HBA reiterates that no rightful homeowner should be disadvantaged in any scheme in the name of redevelopment, rejuvenation, en-bloc or revitalisation when there are plenty of reasons such a move is unnecessary.
The Government must mandatorily conduct a “Regulatory Impact Analysis” (RIA) before proposing a new rate for the so called “consent threshold” before any renewable measures is permitted.
HBA welcomes the announcement of the grants to build public housing projects (PPR) and affordable housing projects (Program Rumah Mesra Rakyat), which are forms of social housing for the B40 and hardcore poor segment. HBA has always stressed that any form of social housing should be provided by the Government and not by private developers.
However, HBA urges the Government to ensure that these PPR and affordable units reach the intended target segment and are not abused by unscrupulous people such as being used as foreign workers’ dormitories.
Housing Credit Guarantee Scheme
HBA welcomes the announcement that the Government will allocate an additional sum of RM10 billion for the Housing Credit Guarantee Scheme to help those without a stable income such as in the gig economy to buy properties.
However, HBA hopes that this scheme will be limited to first-time house buyers and only for the affordable property category priced below RM300,000, and will also be available for purchase of homes from the secondary market.
Maintenance aid for low-cost strata housing
We thank the Government for heeding our call to allocate sufficient monies for the maintenance and upkeep of low and medium-cost stratified housing properties for both public and private across the country.
The current deplorable conditions such as cracked roofs, leaking water tanks and water piping, faulty passenger elevators and dangerous levels of short-circuiting wiring and in electrical rooms have resulted in urban slumps and social problems.
However, this points to another issue that should be addressed. What is the use of building more low- and medium-cost stratified housing when you don’t have the maintenance culture?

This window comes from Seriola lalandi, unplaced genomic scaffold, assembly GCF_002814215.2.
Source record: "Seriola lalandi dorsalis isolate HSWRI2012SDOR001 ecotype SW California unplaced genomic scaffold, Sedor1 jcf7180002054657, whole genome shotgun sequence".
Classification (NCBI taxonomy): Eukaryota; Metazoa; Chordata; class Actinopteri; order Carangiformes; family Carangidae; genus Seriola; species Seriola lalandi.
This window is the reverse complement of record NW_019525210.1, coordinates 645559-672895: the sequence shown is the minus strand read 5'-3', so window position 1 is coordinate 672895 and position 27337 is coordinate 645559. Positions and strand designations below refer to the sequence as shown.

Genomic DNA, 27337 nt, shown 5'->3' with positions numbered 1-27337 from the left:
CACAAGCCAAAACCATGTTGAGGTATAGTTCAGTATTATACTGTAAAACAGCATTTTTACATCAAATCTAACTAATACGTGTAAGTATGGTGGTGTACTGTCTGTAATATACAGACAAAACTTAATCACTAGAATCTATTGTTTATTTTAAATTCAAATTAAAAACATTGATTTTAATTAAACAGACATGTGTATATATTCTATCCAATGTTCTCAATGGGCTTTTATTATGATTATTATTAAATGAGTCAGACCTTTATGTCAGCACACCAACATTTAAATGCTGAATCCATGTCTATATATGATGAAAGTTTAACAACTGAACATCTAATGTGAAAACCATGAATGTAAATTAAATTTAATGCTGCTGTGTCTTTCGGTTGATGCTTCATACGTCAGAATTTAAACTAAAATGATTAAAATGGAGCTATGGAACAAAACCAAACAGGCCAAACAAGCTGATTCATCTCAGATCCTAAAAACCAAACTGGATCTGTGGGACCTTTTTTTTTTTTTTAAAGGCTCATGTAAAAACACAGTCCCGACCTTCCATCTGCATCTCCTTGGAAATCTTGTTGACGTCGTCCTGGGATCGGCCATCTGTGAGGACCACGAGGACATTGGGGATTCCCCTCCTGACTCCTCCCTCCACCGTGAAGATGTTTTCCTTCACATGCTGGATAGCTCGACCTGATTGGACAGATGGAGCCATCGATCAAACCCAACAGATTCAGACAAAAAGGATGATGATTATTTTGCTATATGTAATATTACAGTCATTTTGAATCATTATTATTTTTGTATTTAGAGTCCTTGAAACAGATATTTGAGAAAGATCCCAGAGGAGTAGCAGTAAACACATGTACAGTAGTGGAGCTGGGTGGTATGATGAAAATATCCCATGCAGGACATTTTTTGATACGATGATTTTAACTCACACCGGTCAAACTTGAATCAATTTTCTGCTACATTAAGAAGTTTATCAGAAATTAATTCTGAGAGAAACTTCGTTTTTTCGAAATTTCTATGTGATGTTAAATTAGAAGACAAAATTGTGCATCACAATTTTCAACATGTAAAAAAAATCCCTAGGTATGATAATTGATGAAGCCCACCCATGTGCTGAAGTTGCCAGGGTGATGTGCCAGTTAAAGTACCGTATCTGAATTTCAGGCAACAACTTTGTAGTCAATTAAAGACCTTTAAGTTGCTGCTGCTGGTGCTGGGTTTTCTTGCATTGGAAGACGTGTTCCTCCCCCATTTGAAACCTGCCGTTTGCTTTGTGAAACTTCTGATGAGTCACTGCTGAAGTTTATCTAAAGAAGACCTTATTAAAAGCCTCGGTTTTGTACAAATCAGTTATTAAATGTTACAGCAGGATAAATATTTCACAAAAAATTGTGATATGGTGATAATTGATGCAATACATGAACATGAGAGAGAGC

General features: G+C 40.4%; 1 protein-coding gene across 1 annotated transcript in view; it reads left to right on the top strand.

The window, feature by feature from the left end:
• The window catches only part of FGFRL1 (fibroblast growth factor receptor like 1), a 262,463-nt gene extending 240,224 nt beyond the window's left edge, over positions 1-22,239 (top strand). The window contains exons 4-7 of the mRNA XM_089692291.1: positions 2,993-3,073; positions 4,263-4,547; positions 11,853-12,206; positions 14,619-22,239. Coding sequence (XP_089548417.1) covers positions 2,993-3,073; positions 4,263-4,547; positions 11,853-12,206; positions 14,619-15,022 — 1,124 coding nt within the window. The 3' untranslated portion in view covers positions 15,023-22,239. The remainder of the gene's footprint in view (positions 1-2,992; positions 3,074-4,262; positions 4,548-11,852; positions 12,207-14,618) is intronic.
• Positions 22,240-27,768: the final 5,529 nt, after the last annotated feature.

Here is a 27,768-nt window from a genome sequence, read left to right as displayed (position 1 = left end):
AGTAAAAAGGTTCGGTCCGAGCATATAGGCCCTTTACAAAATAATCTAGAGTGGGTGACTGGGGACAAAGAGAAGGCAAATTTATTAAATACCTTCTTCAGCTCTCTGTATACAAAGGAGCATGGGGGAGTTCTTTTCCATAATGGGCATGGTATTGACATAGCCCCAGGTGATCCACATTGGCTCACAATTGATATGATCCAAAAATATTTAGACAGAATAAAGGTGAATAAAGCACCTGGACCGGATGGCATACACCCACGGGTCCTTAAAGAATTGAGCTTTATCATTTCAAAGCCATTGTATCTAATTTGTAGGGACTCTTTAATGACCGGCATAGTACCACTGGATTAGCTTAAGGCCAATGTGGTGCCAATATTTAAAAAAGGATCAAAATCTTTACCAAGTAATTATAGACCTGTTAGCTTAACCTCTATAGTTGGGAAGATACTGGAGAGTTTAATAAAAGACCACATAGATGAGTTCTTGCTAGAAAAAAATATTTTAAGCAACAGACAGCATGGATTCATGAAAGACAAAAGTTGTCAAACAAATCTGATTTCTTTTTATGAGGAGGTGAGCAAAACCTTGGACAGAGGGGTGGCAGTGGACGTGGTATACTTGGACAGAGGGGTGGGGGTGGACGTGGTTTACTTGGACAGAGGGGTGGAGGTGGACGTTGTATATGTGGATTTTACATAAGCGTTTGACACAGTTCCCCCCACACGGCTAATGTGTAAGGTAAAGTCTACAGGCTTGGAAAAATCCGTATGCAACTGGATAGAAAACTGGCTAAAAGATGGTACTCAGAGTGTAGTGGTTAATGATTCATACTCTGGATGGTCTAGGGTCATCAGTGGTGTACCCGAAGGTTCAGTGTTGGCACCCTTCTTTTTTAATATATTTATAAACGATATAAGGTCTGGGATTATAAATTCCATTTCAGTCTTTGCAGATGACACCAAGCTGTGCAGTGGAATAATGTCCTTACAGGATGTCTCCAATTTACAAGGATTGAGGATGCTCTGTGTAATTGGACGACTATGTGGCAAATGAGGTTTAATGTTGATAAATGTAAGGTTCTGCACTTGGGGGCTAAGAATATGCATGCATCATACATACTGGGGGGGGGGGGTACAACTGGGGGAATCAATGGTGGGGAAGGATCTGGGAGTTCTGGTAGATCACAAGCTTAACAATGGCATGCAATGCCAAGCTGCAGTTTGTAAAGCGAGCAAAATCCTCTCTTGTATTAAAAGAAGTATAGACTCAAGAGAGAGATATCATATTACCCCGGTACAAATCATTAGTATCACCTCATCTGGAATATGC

KPKT must initiate a programme to educate the owners, occupiers and dwellers of these units on the need to form communities to safeguards their interest. An education programme must be initiated by the Government on the need to preserve and care for the common properties and facilities.
Promote social mobilitya
While homeownership is important, the government should focus on promoting social mobility as well to target the root of the problem.
Social mobility refers to change in a person's socio-economic situation, either in relation to their parents (inter-generational mobility) or throughout their lifetime (intra-generational mobility).
Social mobility is linked to equality of opportunity: the extent to which people have the same chances to do well in life regardless of the socio-economic background of their parents, their gender, age, sexual orientation, race, ethnicity, birthplace or other circumstances beyond their control.
Social mobility and equality of opportunity can be measured in terms of earnings, income or social class, but can also be understood to encompass other well-being dimensions such as health and education.
Those children growing up in low-cost housing and some slums must be given the opportunity to get out from the social stigma to another level in life. The Government must create programmes for them to move up the ladder rather than see them trapped in the vicious cycle of such a fate.
(Web source: https://www.edgeprop.my/content/1907486/budget-2024-hba%E2%80%99s-response#:~:text=Housing%20Credit%20Guarantee%20Scheme&text=However%2C%20HBA%20hopes%20that%20this,homes%20from%20the%20secondary%20market)